Allergic Rhinitis: Acupuncture, Chinese Herbology and Diet

The Asthma Society of Ireland is the national charity representing and supporting asthma patients.

Approximately there are more than 470,000 children and adults with asthma in Ireland that suffer from seasonal or perennial allergies, also known as hay fever.

These allergies occur when the immune system overreacts upon exposure to allergens, substances as trees, grass, or flower pollen. They are usually seasonal as depends upon the pollen months. This is the reason why the disease may be diagnosed by the timing of symptoms since grass, tree or pollination occurs at predictable times, or symptoms may appear in association with pet exposure.  

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On the other hand, perennial allergies are more persistent, year-long allergies that are triggered by environmental factors such as house dust, mould, animal dander, dustmites, and air pollution.

In both scenarios, the immune system responds to these otherwise harmless substances as invaders, similar to how it would react to viruses or bacteria. It produces an antibody against the allergen called immunoglobulin E (also named IgE), which triggers the release of inflammatory chemicals -histamine, leukotrienes and prostaglandins. 
  • Histamine: responsible for the symptoms of itchy, runny eyes and nose and sneezing.
  • Leukotrienes: responsible of excess mucus production.
  • Prostaglandins: responsible of inflammation.
On a general basis, the diagnosis of allergic rhinitis is made by clinical history and evidence of specific IgE antibodies by skin testing or by the presence of serum specific IgE detected in the laboratory.

Believe it or not, our modern medicine does not completely understand why some people get allergies while others don't, but there are a few theories:
  • Overuse of antibiotics: causes destruction of the normal flora in the gut.
  • Ultra-hygienic society:  a lack of exposure to bacteria, viruses and allergens may prevent the normal development of the immune system. However, a child's immune system needs education, just like any other growing organ in the human body. 
Your GP usually will prescribe you antihistamines block histamine release to improve symptoms of itching, runny nose, and sneezing. Decongestants relieve sinus congestion (feeling of fullness and pressure)

Unfortunately all those prescriptions cause side effects such as drowsiness, insomnia, racing heart, increased blood pressure and irritability depending upon the drug prescribed.

Natural prescription

Dietary recommendations must be focused on supporting a healthy immune function. Therefore your diet plan must include foods such as:
  • Fruits and Vegetables: provide antioxidants that support healthy immune function.
  • Fish, seeds and nuts: contain healthy fats that help reduce inflammation.
  • Peppers, onions and garlic: help reduce mucus.
Foods to avoid: mucus-forming foods such as diary products, refined flours, saturated and hydrogenated fats.

There are also some recommended supplements to digest along with your diet such as:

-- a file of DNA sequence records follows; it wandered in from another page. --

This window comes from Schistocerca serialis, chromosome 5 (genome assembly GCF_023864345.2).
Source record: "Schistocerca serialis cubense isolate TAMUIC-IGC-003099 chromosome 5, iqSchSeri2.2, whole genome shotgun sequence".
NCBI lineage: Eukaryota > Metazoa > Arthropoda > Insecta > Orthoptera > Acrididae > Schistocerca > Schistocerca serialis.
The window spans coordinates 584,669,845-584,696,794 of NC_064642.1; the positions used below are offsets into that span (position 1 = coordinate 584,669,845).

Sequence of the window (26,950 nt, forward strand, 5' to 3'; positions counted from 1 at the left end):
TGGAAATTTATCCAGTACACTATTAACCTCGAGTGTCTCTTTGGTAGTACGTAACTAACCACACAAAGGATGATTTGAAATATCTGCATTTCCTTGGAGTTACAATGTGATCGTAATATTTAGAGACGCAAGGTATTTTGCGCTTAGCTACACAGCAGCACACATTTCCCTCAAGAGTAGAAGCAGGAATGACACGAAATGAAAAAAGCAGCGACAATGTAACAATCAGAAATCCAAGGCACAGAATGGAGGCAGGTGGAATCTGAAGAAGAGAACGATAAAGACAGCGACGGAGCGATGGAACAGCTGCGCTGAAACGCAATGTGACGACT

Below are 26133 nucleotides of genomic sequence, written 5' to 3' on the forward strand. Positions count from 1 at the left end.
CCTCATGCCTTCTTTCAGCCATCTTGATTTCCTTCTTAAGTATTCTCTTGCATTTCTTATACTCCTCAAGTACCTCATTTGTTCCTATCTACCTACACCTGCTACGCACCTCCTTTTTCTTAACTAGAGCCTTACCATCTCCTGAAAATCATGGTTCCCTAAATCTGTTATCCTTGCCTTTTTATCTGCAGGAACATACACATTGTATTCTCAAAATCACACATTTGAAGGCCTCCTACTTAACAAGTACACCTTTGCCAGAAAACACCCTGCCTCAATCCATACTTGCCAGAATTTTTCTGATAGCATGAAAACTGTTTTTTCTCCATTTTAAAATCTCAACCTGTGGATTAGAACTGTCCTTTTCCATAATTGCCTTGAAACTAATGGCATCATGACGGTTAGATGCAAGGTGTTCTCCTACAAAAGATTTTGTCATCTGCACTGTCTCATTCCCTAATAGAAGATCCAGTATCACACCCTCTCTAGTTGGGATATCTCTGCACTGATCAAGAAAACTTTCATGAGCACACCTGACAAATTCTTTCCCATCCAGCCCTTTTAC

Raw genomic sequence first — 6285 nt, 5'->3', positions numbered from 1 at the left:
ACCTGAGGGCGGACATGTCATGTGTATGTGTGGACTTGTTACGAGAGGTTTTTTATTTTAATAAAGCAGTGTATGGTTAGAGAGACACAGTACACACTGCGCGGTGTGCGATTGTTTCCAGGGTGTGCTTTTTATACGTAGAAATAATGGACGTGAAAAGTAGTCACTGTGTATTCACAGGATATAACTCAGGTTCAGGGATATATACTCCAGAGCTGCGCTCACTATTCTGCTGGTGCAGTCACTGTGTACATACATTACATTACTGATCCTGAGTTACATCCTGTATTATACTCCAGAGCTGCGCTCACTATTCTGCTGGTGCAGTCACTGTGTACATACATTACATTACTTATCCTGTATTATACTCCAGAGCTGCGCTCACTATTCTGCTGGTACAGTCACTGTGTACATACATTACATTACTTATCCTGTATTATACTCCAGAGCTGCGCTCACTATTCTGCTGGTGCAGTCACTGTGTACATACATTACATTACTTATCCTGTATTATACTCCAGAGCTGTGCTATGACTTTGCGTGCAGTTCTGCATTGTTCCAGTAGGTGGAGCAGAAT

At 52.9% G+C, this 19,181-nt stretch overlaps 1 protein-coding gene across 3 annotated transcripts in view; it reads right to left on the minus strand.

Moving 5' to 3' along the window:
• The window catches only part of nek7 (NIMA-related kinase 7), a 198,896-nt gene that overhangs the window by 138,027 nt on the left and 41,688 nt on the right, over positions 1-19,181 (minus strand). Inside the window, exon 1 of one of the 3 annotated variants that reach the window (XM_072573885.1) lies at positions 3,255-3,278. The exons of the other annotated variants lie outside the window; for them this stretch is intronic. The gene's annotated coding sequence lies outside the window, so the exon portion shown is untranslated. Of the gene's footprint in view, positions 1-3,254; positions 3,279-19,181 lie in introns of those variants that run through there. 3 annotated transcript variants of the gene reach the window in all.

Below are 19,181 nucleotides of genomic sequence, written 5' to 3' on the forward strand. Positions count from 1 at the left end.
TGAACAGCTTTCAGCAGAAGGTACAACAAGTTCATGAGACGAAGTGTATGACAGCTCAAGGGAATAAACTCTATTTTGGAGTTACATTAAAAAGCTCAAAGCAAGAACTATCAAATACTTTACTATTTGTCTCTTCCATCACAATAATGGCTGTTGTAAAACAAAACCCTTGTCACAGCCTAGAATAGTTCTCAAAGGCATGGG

1. Butterbur: an herb also used for prevention that reduces inflammation and has antihistamine effects. 
  2. Moducare: a mixture of plant sterols and sterolins that helps balance the immune system. 
  3. Probiotics: they help replenish gastrointestinal flora, which is important for immune function.
  4. Quercetin: a flavonoid with antihistamine properties.
  5. Vitamin C: helps reduce histamine production and works well with quercetin.
  6. Vitamin E: has antioxidant effects and has been shown to reduce allergic response and nasal symptoms. However studies also recommend avoiding vitamin E products if you have a known allergy.
Dosages and recommendations must be established by your therapist, doctor or practitioner.


Allergic Rhinitis from a Chinese Medicine perspective

Allergic Rhinitis is mainly categorized as liu bi ti (runny nose), bi sai (nasal congestion) or pen ti (sneezing). 

Allergic rhinitis happens when there is a natural endowment insufficiency in the patient, an habitual vacuity, due to faulty diet, fatigue or internal deficiency that allows the external invasion of "Wind evils". These wind evils carry on the pathogen that cause what Western Medicine defines as allergic rhinitis.

Pathogenic Winds invade the body through the lungs and/or skin. Lungs are usually the first "victim" as they are the delicate viscus entering through the nose, the external orifices of the lungs.  

In a regular basis, all patients with allergic rhinitis are believed to have hidden phlegm in their lungs which only becomes apparent when lung function is damaged by the presence of some pathogenic Qi (e.g external wind evils).

Acupuncture and Chinese Herbology is very effective to treat this condition. However appropriate Chinese dietary therapy is of very important: avoidance of foods which damage the Spleen as well as foods that engender sticking fluids (e.g phlegm).

Foods to avoid:  raw, cool, and cold foods; foods that cause phlegm (diary products, sweets, meat).

Recommended foods: warm and possibly mildly hot; green onions, oats, aniseed, ginger, coriander, thyme.

Get in touch with us in order to help you get rid of your allergic asthma. Phone us today at 089 400 5106 or send an email to info@acurodos.ie for booking an appointment.